All posts by Rebecca Michelle

Educator, traveler, reader, blogger. Loves learning, black coffee, and friendly people.

On Women and Power

8 November 2016 – There were tears in my eyes when I voted for Hillary Clinton.

9 November 2016 – There were tears in my eyes throughout the silent ride to school. My carpool of strong women could think of nothing to say. Like many of my colleagues, I cried at work that day. I sat in a school-wide meeting called by our director, stunned, as he explained to the students that at our school, we value dignity and respect. We accept everyone, he emphasized, and we do not believe in hate. How to explain this to middle school students who, like the rest of us, had just watched hate win?

10 November 2016 – Our carpool was no longer silent. Shock and despair turned to anger and we realized the most important of lessons: Our voices were all that we had. I had the good fortune to be living in New York City and I was well aware that life would remain largely unchanged, despite the persistent chill in my chest.

22 November 2016 – It took about two weeks to accept that I was afraid.

December 2016 – Plans were formed and we waited.

18 January 2016 – Preparations finalized and we waited.

21 January 2017 – Women’s March on New York City. Women’s marches everywhere.

February, March, April, May, June 2017 – The carpool to and from school became an opportunity to call government officials at the local, state, and federal levels. We gave donations, signed and circulated petitions, read the news aloud, listened to the radio, joined online interest groups. We attended marches and protests. We spoke up because we could. We spoke up because we could not stop reading about people living in places that had become openly repressive and dangerous. We spoke up because these people could not speak.

And we realized, our voices were all that we had.


My political awakening came during the Obama years. I voted for the first time my first year in university, there was a financial crisis and promises for changes afoot, and I was studying to be a social studies teacher. Politics took on a relevance it never had before and I was excited to be involved. By the time Hillary Clinton won the Democratic Party nomination for president, I assumed the United States was ready to join the nations that had already elected women to the highest offices. It was 2016, after all.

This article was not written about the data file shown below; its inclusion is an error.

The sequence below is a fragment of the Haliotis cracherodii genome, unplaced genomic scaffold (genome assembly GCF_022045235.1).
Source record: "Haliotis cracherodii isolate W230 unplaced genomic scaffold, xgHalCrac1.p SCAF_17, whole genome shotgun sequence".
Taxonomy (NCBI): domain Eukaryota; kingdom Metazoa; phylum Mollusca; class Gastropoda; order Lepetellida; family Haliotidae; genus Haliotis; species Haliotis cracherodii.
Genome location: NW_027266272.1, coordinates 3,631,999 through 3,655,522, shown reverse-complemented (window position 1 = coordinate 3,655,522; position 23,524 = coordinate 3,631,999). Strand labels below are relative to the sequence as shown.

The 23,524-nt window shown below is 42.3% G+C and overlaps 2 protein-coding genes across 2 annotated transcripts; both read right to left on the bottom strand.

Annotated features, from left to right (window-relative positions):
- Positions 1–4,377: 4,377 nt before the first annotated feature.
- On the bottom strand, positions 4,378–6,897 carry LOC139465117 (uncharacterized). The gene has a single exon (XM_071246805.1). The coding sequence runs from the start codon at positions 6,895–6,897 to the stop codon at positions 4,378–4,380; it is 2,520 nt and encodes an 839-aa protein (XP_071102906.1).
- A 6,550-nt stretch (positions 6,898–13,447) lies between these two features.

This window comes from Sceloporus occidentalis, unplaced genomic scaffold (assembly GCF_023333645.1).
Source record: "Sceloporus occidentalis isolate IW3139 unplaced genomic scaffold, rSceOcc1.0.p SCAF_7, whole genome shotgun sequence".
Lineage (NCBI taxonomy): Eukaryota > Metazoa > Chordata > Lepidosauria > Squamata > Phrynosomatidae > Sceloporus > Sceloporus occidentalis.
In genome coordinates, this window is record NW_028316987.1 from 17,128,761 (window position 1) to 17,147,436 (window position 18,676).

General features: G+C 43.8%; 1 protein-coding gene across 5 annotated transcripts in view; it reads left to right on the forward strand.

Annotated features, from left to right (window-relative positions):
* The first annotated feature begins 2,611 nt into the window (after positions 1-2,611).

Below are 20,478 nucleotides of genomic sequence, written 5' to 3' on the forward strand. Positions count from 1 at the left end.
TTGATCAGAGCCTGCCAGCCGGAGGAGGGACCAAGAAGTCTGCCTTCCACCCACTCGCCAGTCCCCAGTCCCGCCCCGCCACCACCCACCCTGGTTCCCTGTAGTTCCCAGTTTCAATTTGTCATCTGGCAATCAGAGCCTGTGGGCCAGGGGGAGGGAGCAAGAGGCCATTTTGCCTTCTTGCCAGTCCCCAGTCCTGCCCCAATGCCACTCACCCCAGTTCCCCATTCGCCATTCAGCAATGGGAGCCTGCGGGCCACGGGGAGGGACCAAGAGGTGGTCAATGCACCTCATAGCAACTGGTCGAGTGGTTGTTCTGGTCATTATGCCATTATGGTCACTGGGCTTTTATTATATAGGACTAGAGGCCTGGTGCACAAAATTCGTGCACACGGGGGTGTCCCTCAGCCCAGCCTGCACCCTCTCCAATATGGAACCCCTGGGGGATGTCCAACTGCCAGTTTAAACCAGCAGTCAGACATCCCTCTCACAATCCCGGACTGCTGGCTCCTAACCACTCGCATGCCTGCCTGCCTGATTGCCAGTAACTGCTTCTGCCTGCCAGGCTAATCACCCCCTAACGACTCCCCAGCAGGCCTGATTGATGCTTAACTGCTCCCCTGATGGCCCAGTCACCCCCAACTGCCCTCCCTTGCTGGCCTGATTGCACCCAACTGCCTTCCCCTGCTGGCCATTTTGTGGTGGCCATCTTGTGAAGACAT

Like more than half of the country, I was wrong. The people may have been ready but the Electoral College was not, and it is the Electoral College rather than the people who make this decision. So much for demokratia. The people hold power . . . except when they don’t.

This was not an issue of politics. This was an issue of women.


I have watched from afar, in horror, as the United States has increasingly restricted what can be taught in schools and what books are available for young people. I have watched from afar, that sinking feeling again in my stomach, as the nation’s courts deny women the right to their own bodies, again and again and again.

And I ask: What are they so afraid of? What are they running away from? What are they scrambling to hide?

I am a student and teacher of history, and this is the pattern of the world repeated over and over.

So I answer: Power.

After all, we do not silence people who we do not fear. We do not delegate inferior status to those we exclude without repercussion. When we do not feel threatened, we need not respond at all. In fact, we likely don’t even notice.

This leads me to the conclusion that men in power fear women. They fear opposition. They fear ideas that could harm the illusion they have built around themselves. And this illusion? That whatever power they think they have is, in fact, theirs. If it were, if that power were rightfully earned and positively utilized, there would be nothing to fear. Nothing to hide. Nothing to silence.